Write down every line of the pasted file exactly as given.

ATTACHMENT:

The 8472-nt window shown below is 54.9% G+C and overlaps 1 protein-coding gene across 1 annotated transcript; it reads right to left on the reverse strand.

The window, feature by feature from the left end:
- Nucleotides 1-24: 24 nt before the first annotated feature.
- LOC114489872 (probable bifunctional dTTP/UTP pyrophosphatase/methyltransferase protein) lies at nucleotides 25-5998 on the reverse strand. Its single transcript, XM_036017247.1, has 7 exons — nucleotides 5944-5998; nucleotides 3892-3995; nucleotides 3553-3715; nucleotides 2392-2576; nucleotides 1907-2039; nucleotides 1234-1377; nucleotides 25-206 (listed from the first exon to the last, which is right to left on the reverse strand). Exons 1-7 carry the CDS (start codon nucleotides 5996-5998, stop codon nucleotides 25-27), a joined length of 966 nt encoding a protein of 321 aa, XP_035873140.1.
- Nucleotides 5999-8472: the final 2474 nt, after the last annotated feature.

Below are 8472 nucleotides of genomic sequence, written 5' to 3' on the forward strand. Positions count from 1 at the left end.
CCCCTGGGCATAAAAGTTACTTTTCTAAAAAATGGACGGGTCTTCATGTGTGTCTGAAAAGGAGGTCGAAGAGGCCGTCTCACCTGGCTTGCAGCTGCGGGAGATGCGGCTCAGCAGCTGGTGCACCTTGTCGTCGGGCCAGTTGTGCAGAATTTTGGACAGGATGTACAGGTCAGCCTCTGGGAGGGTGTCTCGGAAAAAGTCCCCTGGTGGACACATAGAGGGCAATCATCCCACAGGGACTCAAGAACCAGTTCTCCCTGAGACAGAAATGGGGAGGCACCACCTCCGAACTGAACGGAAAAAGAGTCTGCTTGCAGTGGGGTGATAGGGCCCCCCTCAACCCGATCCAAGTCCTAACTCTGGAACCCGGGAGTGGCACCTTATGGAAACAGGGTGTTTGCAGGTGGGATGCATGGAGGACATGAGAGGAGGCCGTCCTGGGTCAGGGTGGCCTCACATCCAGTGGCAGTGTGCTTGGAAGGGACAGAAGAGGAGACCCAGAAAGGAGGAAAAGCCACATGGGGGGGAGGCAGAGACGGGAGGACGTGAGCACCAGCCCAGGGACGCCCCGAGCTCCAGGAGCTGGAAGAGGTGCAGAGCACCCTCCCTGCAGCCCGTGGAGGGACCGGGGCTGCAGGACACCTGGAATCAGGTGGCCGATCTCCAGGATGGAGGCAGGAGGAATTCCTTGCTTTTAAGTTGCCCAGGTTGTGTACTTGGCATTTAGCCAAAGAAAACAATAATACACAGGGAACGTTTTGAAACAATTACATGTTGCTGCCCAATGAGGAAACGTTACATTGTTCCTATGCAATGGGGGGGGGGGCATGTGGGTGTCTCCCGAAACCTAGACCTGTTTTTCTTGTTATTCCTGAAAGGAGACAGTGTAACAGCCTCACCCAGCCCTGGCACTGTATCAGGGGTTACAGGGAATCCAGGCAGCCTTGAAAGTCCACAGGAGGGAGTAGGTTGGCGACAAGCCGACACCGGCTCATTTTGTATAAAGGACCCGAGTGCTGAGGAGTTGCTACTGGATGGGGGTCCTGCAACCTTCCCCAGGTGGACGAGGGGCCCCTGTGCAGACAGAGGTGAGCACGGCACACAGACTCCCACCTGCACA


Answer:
The 8472-nt window shown below is 54.9% G+C and overlaps 1 protein-coding gene across 1 annotated transcript; it reads right to left on the reverse strand.

The window, feature by feature from the left end:
- Nucleotides 1-24: 24 nt before the first annotated feature.
- LOC114489872 (probable bifunctional dTTP/UTP pyrophosphatase/methyltransferase protein) lies at nucleotides 25-5998 on the reverse strand. Its single transcript, XM_036017247.1, has 7 exons — nucleotides 5944-5998; nucleotides 3892-3995; nucleotides 3553-3715; nucleotides 2392-2576; nucleotides 1907-2039; nucleotides 1234-1377; nucleotides 25-206 (listed from the first exon to the last, which is right to left on the reverse strand). Exons 1-7 carry the CDS (start codon nucleotides 5996-5998, stop codon nucleotides 25-27), a joined length of 966 nt encoding a protein of 321 aa, XP_035873140.1.
- Nucleotides 5999-8472: the final 2474 nt, after the last annotated feature.

Below are 8472 nucleotides of genomic sequence, written 5' to 3' on the forward strand. Positions count from 1 at the left end.
CCCCTGGGCATAAAAGTTACTTTTCTAAAAAATGGACGGGTCTTCATGTGTGTCTGAAAAGGAGGTCGAAGAGGCCGTCTCACCTGGCTTGCAGCTGCGGGAGATGCGGCTCAGCAGCTGGTGCACCTTGTCGTCGGGCCAGTTGTGCAGAATTTTGGACAGGATGTACAGGTCAGCCTCTGGGAGGGTGTCTCGGAAAAAGTCCCCTGGTGGACACATAGAGGGCAATCATCCCACAGGGACTCAAGAACCAGTTCTCCCTGAGACAGAAATGGGGAGGCACCACCTCCGAACTGAACGGAAAAAGAGTCTGCTTGCAGTGGGGTGATAGGGCCCCCCTCAACCCGATCCAAGTCCTAACTCTGGAACCCGGGAGTGGCACCTTATGGAAACAGGGTGTTTGCAGGTGGGATGCATGGAGGACATGAGAGGAGGCCGTCCTGGGTCAGGGTGGCCTCACATCCAGTGGCAGTGTGCTTGGAAGGGACAGAAGAGGAGACCCAGAAAGGAGGAAAAGCCACATGGGGGGGAGGCAGAGACGGGAGGACGTGAGCACCAGCCCAGGGACGCCCCGAGCTCCAGGAGCTGGAAGAGGTGCAGAGCACCCTCCCTGCAGCCCGTGGAGGGACCGGGGCTGCAGGACACCTGGAATCAGGTGGCCGATCTCCAGGATGGAGGCAGGAGGAATTCCTTGCTTTTAAGTTGCCCAGGTTGTGTACTTGGCATTTAGCCAAAGAAAACAATAATACACAGGGAACGTTTTGAAACAATTACATGTTGCTGCCCAATGAGGAAACGTTACATTGTTCCTATGCAATGGGGGGGGGGGCATGTGGGTGTCTCCCGAAACCTAGACCTGTTTTTCTTGTTATTCCTGAAAGGAGACAGTGTAACAGCCTCACCCAGCCCTGGCACTGTATCAGGGGTTACAGGGAATCCAGGCAGCCTTGAAAGTCCACAGGAGGGAGTAGGTTGGCGACAAGCCGACACCGGCTCATTTTGTATAAAGGACCCGAGTGCTGAGGAGTTGCTACTGGATGGGGGTCCTGCAACCTTCCCCAGGTGGACGAGGGGCCCCTGTGCAGACAGAGGTGAGCACGGCACACAGACTCCCACCTGCACA